Article submitted by Danny Watts,  Sales and Leasing Agent at Saurage Rotenberg Commercial Real Estate

Written by Jennifer Popovec [May 2, 2011 / ]

“Historically, we’ve been very limited in what we do for retail incentives,” Bryant says. “Our city council is conservative and reluctant to get into the retail incentive game. Our decision to offer incentives for the outlet center was more of a defensive posture rather than offensive posture.”

Indeed, the city found itself between the proverbial rock and a hard place. “The lifeblood for our operating budget is sales tax, and it would have really hurt us for those tax dollars to go to Yukon,” Bryant explains. “Plus, we were worried about the outlet center cannibalizing an existing mall nearby. We absolutely didn’t want it to go to Yukon, which has been very aggressive in pursuing retail projects by offering incentives. That’s why we were so aggressive with our own incentives.”

The incentive package included both infrastructure improvements and a sales tax rebate, which refunds a portion of the center’s sales tax to retailers. The city allocated $3.9 million in general obligation bonds to fund the installation of new traffic signals, the construction of a new street and turn lane and the creation of drainage improvements. The sales tax rebate could be worth up to $5.5 million over five years, if the development meets certain requirements.

Michael Lebovitz, executive vice president of development and administration for CBL & Associates, says the city “really stepped up and provided incentives that made it the best place for the center to be built.”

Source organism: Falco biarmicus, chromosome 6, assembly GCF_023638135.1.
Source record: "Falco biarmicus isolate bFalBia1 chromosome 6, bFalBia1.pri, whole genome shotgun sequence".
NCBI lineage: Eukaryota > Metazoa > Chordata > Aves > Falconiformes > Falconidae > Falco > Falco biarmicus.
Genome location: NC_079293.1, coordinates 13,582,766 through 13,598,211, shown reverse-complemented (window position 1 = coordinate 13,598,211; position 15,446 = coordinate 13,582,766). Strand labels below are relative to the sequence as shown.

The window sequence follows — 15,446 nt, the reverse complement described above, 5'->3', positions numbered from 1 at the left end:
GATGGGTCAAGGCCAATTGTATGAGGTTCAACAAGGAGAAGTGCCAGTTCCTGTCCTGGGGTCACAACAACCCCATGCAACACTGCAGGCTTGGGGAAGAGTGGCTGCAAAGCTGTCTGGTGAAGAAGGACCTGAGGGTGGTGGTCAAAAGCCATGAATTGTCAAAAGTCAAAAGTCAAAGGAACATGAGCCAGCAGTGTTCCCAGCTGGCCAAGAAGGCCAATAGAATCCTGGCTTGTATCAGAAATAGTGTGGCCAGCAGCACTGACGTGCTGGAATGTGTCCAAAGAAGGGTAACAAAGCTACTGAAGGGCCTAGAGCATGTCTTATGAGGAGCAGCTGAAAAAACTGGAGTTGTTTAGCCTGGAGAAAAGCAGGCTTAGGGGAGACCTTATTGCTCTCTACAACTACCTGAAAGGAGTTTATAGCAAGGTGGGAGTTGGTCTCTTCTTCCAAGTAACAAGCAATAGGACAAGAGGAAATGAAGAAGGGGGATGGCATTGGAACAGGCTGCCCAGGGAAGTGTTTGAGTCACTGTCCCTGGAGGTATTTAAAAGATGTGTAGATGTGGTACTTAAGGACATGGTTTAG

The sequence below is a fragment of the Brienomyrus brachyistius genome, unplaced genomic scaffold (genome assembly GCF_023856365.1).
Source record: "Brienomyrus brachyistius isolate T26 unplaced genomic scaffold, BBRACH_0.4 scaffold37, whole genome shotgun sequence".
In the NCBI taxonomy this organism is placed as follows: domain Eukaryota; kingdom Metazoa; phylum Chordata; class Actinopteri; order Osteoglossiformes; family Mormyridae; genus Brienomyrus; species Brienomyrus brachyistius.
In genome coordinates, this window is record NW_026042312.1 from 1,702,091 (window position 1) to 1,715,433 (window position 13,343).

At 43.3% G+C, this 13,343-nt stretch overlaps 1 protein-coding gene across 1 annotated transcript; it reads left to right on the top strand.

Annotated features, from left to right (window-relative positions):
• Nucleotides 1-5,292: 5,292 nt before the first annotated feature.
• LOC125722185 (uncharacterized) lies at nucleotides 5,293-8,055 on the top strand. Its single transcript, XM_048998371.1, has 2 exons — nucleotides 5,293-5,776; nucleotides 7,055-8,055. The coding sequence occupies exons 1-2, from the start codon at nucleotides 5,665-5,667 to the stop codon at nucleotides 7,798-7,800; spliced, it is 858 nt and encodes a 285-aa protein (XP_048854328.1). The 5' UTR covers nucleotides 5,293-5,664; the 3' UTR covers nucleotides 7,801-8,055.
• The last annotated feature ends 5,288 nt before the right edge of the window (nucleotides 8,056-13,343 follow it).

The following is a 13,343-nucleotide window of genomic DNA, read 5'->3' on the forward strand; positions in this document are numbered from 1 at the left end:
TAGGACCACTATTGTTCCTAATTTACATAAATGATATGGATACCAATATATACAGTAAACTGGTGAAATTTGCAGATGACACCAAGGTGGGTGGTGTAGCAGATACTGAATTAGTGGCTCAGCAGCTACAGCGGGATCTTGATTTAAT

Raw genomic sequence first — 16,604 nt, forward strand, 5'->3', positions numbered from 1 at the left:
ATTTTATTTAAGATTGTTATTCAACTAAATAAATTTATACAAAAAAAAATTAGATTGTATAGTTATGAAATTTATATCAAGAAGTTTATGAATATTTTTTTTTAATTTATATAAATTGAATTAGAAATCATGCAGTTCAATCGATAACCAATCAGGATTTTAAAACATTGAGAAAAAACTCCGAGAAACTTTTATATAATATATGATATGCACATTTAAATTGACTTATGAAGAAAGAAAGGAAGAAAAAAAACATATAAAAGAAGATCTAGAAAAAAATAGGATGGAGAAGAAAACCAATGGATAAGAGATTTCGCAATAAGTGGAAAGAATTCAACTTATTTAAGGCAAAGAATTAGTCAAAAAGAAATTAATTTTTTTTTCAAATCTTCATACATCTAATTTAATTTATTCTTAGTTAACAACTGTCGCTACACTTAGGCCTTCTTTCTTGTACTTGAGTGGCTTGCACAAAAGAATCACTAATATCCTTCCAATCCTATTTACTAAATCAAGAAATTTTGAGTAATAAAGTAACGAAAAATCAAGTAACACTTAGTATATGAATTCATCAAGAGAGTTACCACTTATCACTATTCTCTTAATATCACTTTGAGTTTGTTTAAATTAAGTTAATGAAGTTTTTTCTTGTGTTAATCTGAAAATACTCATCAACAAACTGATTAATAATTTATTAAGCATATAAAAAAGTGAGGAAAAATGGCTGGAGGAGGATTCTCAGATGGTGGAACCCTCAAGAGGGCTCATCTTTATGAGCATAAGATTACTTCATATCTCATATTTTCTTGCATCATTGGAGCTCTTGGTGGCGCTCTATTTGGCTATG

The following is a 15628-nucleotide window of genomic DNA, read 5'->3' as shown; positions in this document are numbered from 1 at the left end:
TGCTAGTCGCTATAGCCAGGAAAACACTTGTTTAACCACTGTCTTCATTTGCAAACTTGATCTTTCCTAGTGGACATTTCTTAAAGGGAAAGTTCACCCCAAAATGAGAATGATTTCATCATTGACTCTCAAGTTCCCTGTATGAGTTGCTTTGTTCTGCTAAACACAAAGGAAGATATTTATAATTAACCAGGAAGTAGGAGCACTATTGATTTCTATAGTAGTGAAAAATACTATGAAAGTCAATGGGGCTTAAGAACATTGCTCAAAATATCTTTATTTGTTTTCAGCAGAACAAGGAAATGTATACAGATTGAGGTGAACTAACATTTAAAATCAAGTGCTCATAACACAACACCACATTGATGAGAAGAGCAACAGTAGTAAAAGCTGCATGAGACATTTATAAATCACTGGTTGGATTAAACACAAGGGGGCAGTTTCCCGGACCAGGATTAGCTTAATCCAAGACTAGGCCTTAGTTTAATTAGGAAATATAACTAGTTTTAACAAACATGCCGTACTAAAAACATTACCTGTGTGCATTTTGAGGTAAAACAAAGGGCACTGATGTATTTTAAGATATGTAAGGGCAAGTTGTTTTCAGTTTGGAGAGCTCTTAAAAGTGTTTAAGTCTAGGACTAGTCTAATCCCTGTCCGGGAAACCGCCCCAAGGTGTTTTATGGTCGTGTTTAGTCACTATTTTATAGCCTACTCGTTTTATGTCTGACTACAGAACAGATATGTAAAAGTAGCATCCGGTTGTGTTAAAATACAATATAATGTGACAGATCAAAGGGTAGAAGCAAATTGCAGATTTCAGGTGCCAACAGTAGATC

Oklahoma City is not unique. It is one of hundreds—if not thousands—of cash-strapped municipalities across the United States that are trying to manage through difficult fiscal situations. Many cities and counties face shortfalls in revenues at the same time that expenditures are rising. Politicians across the country are juggling how to cut costs and raise revenues.

For retail developers, that means that incentives are available. Malls and shopping centers can deliver sales and property tax revenues for years. As a result, municipalities may provide incentives in the short term to make new developments a reality.

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Danny Watts, a commercial real estate sales and leasing specialist with Saurage Rotenberg Commercial Real Estate, is a graduate of Louisiana State University (LSU). He has over 20 years experience in commercial real estate brokerage and appraisal. His areas of expertise include commercial and industrial brokerage and leasing; multi-family brokerage; lease negotiations; tenant build outs; market analysis and insight; and feasibility and valuation analysis. Danny is a member of the Commercial Investment Division (CID) of the Greater Baton Rouge Association of REALTORS®, a board member of the Perkins Road Historic Merchants District Association, and has served as a vice president for Literacy Works of Baton Rouge.

Saurage Rotenberg Commercial Real Estate is a member of the Baton Rouge Area Chamber of Commerce (BRAC); the West Baton Rouge Chamber of Commerce; the Baton Rouge Growth Coalition; the Baton Rouge Better Business Bureau; the Louisiana Commercial Data Base (LACDB); and the International Council of Shopping Centers (ICSC). Several agents, on an individual basis, are members of the Society of Industrial and Office Realtors® (SIOR), the Certified Commercial Investment Member Institute (CCIM); the National Association of REALTORS® (NAR); and the Greater Baton Rouge Association of REALTORS® Commercial Investment Division (CID).